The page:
Q. Did you get any bruises or scrapes while filming those scenes?
Kate Winslet: I was fine. Patrick actually bruised the front of his legs when we were doing the scene in the laundry room. I warned him. I actually said to him that you do need to ask if they can put some padding on the front of the seat – see if the sound man has got a sponge. Sure enough, they did bring the sponge in for him and it was a little bit more comfortable but it was a bit too late. He came in the next morning and asked: “Do you have injuries?” I said: “No, I’m completely fine.” But I think he’d kind of bruised the front of his thighs or something….

Q. I read somewhere that you don’t read anything about what’s written about you. Does it matter to you what’s written about you?
Kate Winslet: I don’t read reviews. Just because that is something that’s directly connected to my job. I’m doing this because I love it, not because I’m necessarily looking for approval or anything like that. To me, it seems that reading reviews – whether they’re good ones or bad ones – can only sort of force the person to divorce themselves from the reality of what it is they do for a living. So I don’t read reviews.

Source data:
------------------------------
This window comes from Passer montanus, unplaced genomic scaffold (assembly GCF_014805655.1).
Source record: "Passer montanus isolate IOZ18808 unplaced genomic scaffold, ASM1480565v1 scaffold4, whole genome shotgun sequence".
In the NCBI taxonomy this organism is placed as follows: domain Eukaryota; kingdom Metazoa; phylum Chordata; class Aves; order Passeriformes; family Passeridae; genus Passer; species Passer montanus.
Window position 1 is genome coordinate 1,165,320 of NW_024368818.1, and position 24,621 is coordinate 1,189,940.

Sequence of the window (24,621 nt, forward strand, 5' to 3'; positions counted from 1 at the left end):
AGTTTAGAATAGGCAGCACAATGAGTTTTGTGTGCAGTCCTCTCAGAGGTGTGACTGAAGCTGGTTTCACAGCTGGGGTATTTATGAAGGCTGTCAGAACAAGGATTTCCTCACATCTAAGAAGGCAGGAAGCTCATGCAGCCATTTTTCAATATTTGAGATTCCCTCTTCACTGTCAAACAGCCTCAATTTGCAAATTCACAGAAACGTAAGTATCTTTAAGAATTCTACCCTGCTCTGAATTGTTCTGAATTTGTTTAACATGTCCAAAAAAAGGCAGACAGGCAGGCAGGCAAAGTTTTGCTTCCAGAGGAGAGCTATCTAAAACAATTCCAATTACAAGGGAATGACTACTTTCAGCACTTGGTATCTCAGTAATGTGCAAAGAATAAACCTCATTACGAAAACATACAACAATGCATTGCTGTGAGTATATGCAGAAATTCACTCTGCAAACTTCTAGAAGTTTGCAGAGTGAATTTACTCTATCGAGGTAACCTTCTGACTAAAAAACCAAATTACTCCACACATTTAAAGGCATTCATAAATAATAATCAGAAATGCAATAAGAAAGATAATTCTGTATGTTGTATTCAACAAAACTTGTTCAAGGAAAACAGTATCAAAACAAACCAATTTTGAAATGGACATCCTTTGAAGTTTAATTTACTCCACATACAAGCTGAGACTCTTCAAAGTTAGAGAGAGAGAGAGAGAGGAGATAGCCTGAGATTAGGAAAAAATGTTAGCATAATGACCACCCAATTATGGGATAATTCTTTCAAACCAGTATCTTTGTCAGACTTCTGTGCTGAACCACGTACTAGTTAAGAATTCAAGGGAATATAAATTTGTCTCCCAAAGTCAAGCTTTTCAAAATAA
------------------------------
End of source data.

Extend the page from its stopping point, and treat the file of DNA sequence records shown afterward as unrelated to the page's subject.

Q. You’re married to a director, though, who through reviews must get perceptions of his own work. Is it not a discussion point for you?
Kate Winslet: We actually don’t discuss that. We don’t discuss reviews together. He wouldn’t come to me and say: “Oh look what so and so wrote about blah, blah, blah.” If he reads reviews of things that I’m in, or have been written about me, he wouldn’t tell me because he knows.

Q. There’s already an Oscar buzz surrounding your performance. Do you think that might have been knocked on the head given your role in Extras?
Kate Winslet: Well, to be honest with you I certainly hope not. Extras was a real lot of fun but that was Ricky Gervais and Stephen Merchant’s perception of what they feel the Academy Awards to be. I’m incredibly proud to have been nominated in the past and it really means a lot to me because I do work very hard when I’m making a film and I do really do absolutely give my all. To get that kind of pat on the back, it’s really amazing and also never something that I anticipated would possibly happen to me, ever. So I am very, very proud to have been there before. And, you know, the nice thing about nominations is that, same as awards, no one can actually take them away from you and I’m proud of that.

Read our review of Little Children